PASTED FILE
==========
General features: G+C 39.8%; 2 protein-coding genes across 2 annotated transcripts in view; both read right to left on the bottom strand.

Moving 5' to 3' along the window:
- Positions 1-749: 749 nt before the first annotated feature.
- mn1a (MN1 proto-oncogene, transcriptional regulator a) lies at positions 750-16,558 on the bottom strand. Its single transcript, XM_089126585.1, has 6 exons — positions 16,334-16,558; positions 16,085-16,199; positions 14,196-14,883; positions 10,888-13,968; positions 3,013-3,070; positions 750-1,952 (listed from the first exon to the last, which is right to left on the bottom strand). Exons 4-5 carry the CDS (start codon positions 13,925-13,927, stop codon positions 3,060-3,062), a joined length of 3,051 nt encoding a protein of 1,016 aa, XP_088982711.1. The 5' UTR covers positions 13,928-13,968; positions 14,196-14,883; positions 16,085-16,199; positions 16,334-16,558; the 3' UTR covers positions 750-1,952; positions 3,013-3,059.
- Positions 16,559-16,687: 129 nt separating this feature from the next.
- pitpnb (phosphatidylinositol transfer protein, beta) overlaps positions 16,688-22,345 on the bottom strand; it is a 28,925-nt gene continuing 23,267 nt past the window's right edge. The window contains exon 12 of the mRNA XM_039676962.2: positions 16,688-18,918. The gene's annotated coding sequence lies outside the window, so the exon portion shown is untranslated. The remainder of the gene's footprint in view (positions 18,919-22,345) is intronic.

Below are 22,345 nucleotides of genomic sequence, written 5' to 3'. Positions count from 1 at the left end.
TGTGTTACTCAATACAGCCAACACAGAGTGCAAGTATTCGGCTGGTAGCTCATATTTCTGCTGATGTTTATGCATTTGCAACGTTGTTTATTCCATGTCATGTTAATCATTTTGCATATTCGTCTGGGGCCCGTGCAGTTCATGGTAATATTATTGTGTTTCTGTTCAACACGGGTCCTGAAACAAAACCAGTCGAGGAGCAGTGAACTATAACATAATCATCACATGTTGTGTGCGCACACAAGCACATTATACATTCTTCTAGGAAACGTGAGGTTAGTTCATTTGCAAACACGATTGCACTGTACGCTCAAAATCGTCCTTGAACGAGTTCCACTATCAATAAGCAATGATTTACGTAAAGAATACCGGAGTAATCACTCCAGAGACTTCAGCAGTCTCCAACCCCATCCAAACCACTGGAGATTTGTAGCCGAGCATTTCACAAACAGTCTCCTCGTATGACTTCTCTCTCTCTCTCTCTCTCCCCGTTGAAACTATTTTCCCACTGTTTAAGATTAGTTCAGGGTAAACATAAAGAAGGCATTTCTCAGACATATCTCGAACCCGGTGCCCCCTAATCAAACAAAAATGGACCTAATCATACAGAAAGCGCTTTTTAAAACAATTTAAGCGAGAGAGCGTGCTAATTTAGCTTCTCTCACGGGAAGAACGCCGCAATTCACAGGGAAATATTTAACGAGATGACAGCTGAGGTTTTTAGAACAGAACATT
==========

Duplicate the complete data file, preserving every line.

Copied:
General features: G+C 39.8%; 2 protein-coding genes across 2 annotated transcripts in view; both read right to left on the bottom strand.

Moving 5' to 3' along the window:
- Positions 1-749: 749 nt before the first annotated feature.
- mn1a (MN1 proto-oncogene, transcriptional regulator a) lies at positions 750-16,558 on the bottom strand. Its single transcript, XM_089126585.1, has 6 exons — positions 16,334-16,558; positions 16,085-16,199; positions 14,196-14,883; positions 10,888-13,968; positions 3,013-3,070; positions 750-1,952 (listed from the first exon to the last, which is right to left on the bottom strand). Exons 4-5 carry the CDS (start codon positions 13,925-13,927, stop codon positions 3,060-3,062), a joined length of 3,051 nt encoding a protein of 1,016 aa, XP_088982711.1. The 5' UTR covers positions 13,928-13,968; positions 14,196-14,883; positions 16,085-16,199; positions 16,334-16,558; the 3' UTR covers positions 750-1,952; positions 3,013-3,059.
- Positions 16,559-16,687: 129 nt separating this feature from the next.
- pitpnb (phosphatidylinositol transfer protein, beta) overlaps positions 16,688-22,345 on the bottom strand; it is a 28,925-nt gene continuing 23,267 nt past the window's right edge. The window contains exon 12 of the mRNA XM_039676962.2: positions 16,688-18,918. The gene's annotated coding sequence lies outside the window, so the exon portion shown is untranslated. The remainder of the gene's footprint in view (positions 18,919-22,345) is intronic.

Below are 22,345 nucleotides of genomic sequence, written 5' to 3'. Positions count from 1 at the left end.
TGTGTTACTCAATACAGCCAACACAGAGTGCAAGTATTCGGCTGGTAGCTCATATTTCTGCTGATGTTTATGCATTTGCAACGTTGTTTATTCCATGTCATGTTAATCATTTTGCATATTCGTCTGGGGCCCGTGCAGTTCATGGTAATATTATTGTGTTTCTGTTCAACACGGGTCCTGAAACAAAACCAGTCGAGGAGCAGTGAACTATAACATAATCATCACATGTTGTGTGCGCACACAAGCACATTATACATTCTTCTAGGAAACGTGAGGTTAGTTCATTTGCAAACACGATTGCACTGTACGCTCAAAATCGTCCTTGAACGAGTTCCACTATCAATAAGCAATGATTTACGTAAAGAATACCGGAGTAATCACTCCAGAGACTTCAGCAGTCTCCAACCCCATCCAAACCACTGGAGATTTGTAGCCGAGCATTTCACAAACAGTCTCCTCGTATGACTTCTCTCTCTCTCTCTCTCTCCCCGTTGAAACTATTTTCCCACTGTTTAAGATTAGTTCAGGGTAAACATAAAGAAGGCATTTCTCAGACATATCTCGAACCCGGTGCCCCCTAATCAAACAAAAATGGACCTAATCATACAGAAAGCGCTTTTTAAAACAATTTAAGCGAGAGAGCGTGCTAATTTAGCTTCTCTCACGGGAAGAACGCCGCAATTCACAGGGAAATATTTAACGAGATGACAGCTGAGGTTTTTAGAACAGAACATT